Tuesday, March 22, 2011

"A snowstorm whipping through my soul, wailing like a hundred jackals."

Hey, 2 posts in one day! It's because I'm in a hotel traveling for work.

Dr. Leonid Rogozov. A doctor, a Soviet Russian Antarctic explorer in the Sean-Connery-as-James-Bond era (1961), and one tough mofo. Not a bad writer, either, he's like a Dr. Zhivago.

This is a relevant post because this guy could do his own appendix removal, that's why. And you know me and appendixes. Could he have HIPECed himself too? From the Atlantic Magazine:

In 1961, Rogozov was stationed at a newly constructed Russian base in Antarctica. The 12 men inside were cut off from the outside world by the polar winter by March of that year. In April, the 27-year-old Rogozov began to feel ill, very ill. His symptoms were classic: he had acute appendicitis. "He knew that if he was to survive he had to undergo an operation," the British Medical Journal recounted. "But he was in the frontier conditions of a newly founded Antarctic colony on the brink of the polar night. Transportation was impossible. Flying was out of the question, because of the snowstorms. And there was one further problem: he was the only physician on the base." There was no question that he'd have to operate. The pain was intolerable and he knew he was getting worse. He recorded his thoughts in his journal:
I did not sleep at all last night. It hurts like the devil! A snowstorm whipping through my soul, wailing like a hundred jackals. Still no obvious symptoms that perforation is imminent, but an oppressive feeling of foreboding hangs over me ... This is it ... I have to think through the only possible way out: to operate on myself ... It's almost impossible ... but I can't just fold my arms and give up.
Operating mostly by feeling around, Rogozov worked for an hour and 45 minutes, cutting himself open and removing the appendix. The men he'd chosen as assistants watched as the "calm and focused" doctor completed the operation, resting every five minutes for a few seconds as he battled vertigo and weakness. He recalled the operation in a journal entry:
I worked without gloves. It was hard to see. The mirror helps, but it also hinders -- after all, it's showing things backwards. I work mainly by touch. The bleeding is quite heavy, but I take my time -- I try to work surely. Opening the peritoneum, I injured the blind gut and had to sew it up. Suddenly it flashed through my mind: there are more injuries here and I didn't notice them ... I grow weaker and weaker, my head starts to spin. Every 4-5 minutes I rest for 20-25 seconds. Finally, here it is, the cursed appendage! With horror I notice the dark stain at its base. That means just a day longer and it would have burst and ...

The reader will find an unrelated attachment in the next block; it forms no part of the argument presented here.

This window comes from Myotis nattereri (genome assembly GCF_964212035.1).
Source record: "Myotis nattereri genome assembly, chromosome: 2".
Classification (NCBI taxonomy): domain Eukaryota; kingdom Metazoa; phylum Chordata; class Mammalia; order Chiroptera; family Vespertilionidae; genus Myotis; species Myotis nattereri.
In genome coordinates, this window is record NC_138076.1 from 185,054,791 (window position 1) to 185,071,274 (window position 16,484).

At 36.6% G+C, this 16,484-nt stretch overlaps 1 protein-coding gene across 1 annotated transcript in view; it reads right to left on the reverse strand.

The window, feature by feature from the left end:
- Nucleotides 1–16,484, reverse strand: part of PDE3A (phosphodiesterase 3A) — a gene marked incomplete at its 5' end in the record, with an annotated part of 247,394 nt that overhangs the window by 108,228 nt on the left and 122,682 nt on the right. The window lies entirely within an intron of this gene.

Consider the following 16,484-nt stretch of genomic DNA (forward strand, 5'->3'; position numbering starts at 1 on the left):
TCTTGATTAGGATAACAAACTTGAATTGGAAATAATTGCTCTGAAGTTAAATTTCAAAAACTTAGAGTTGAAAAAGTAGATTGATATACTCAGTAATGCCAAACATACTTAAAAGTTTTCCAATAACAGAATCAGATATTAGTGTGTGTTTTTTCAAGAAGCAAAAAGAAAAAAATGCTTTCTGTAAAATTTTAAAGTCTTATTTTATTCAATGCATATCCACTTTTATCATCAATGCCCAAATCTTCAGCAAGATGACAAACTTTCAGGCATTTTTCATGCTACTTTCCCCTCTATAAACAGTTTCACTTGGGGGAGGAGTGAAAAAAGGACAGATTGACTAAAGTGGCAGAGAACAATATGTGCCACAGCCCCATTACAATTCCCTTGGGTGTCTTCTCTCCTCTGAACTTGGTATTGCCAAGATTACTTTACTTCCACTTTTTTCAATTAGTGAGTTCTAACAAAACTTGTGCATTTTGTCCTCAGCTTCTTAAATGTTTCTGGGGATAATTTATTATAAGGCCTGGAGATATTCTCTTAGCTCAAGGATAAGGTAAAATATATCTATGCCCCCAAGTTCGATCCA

At the worst moment of removing the appendix I flagged: my heart seized up and noticeably slowed; my hands felt like rubber. Well, I thought, it's going to end badly. And all that was left was removing the appendix ... And then I realised that, basically, I was already saved.

Actual photo of the surgery! Leonid was back on regular duty in two weeks. He died in St. Petersburg, in 2000, at the age of 66.


I haven't checked in a while, but last week this blog saw hit number 20,000. Almost a year and a half in existence. Even these guys don't believe it.

My stat counter tracks cities--the 20,000th hit was from Huntsville, Alabama. Hello, Hunstville! Portland, Maine, and Elk River, Minnesota, were the almost winners....

Thanks for the hits. Send good vibes to my friend Paul--Dr. Fournier is operating on him tomorrow morning.

Sunday, March 6, 2011


I haven't posted in a while, but I just wanted to say (for those that I don't talk to frequently, or those strangers that find or have found this site and read it occasionally) that it's because I'm busy, and just don't have much to update about PMP right now....

All is fine great health-wise, I'm super busy at work (which is also great, as I love my job), and I'm just as busy outside of work! I'm having a great time and all that, but in reality I cannot wait for spring. It's too icy outside to run this morning, so I might force myself to use my elliptical trainer. Once spring breaks, I've got a lot planned already--sailing, camping, running, and a few getaways. Heading to Japan next month again too. And I've got a ticket sitting on Southwest, I may use that for a beach visit this month, a long weekend.

So, hope you are all doing well. Newbies who find this site, send me an email if you want to talk!

Some quick pics. My friend and co-worker Ken flew us up to Green Bay for a meeting. On the way back we circled our campus.

(One final note--a few weeks ago, in order to explain my surgery to a new patient who found me through this blog, I reviewed my post-operative report. I hadn't really thought about this stuff in any depth for a while, and reviewing that report and the details of the treatment reminded me of what a lucky, lucky person I am, and how poorly things could have gone under different circumstances, timing, etc. Holy sh*t. I am one lucky dude and will never forget that! Screw the ice--the sun is shining, and I'm heading out for a run.)